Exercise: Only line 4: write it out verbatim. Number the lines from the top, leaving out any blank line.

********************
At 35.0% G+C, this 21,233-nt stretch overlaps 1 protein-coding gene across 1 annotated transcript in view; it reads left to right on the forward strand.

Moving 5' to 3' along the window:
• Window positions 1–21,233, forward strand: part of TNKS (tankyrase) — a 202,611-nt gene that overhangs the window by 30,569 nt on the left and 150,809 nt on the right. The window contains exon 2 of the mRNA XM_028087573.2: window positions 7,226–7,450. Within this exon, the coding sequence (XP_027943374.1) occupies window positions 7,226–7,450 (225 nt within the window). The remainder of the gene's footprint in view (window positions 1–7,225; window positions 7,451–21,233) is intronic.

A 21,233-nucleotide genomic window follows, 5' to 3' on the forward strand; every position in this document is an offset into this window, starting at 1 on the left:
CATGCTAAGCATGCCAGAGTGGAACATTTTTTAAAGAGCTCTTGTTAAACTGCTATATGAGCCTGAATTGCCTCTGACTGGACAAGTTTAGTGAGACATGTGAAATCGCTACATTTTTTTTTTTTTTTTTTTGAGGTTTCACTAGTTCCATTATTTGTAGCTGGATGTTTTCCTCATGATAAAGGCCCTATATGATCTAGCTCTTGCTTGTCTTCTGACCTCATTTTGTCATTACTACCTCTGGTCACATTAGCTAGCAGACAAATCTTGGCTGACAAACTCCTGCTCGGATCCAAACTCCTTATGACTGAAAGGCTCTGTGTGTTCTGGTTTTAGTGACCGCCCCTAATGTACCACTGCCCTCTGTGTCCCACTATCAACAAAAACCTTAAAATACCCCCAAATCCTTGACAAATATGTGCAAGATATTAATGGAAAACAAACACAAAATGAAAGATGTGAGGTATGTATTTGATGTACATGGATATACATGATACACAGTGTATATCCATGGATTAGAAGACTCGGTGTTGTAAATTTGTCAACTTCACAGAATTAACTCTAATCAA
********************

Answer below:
A 21,233-nucleotide genomic window follows, 5' to 3' on the forward strand; every position in this document is an offset into this window, starting at 1 on the left: